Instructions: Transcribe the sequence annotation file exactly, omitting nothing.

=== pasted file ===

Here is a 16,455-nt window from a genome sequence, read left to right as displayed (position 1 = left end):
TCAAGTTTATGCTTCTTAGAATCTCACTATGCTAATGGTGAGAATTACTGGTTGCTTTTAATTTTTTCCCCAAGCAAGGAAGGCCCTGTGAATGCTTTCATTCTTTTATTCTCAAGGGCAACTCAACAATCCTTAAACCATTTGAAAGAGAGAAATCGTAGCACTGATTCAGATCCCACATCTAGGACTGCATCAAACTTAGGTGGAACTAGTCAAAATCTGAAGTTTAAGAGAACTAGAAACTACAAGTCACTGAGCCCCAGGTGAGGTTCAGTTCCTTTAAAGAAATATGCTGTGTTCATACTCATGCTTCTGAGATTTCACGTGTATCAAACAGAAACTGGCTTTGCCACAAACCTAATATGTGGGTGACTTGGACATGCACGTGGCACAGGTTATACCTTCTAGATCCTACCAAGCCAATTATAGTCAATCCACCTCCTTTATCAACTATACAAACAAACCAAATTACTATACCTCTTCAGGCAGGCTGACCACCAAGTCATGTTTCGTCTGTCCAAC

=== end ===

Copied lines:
Here is a 16,455-nt window from a genome sequence, read left to right as displayed (position 1 = left end):
TCAAGTTTATGCTTCTTAGAATCTCACTATGCTAATGGTGAGAATTACTGGTTGCTTTTAATTTTTTCCCCAAGCAAGGAAGGCCCTGTGAATGCTTTCATTCTTTTATTCTCAAGGGCAACTCAACAATCCTTAAACCATTTGAAAGAGAGAAATCGTAGCACTGATTCAGATCCCACATCTAGGACTGCATCAAACTTAGGTGGAACTAGTCAAAATCTGAAGTTTAAGAGAACTAGAAACTACAAGTCACTGAGCCCCAGGTGAGGTTCAGTTCCTTTAAAGAAATATGCTGTGTTCATACTCATGCTTCTGAGATTTCACGTGTATCAAACAGAAACTGGCTTTGCCACAAACCTAATATGTGGGTGACTTGGACATGCACGTGGCACAGGTTATACCTTCTAGATCCTACCAAGCCAATTATAGTCAATCCACCTCCTTTATCAACTATACAAACAAACCAAATTACTATACCTCTTCAGGCAGGCTGACCACCAAGTCATGTTTCGTCTGTCCAAC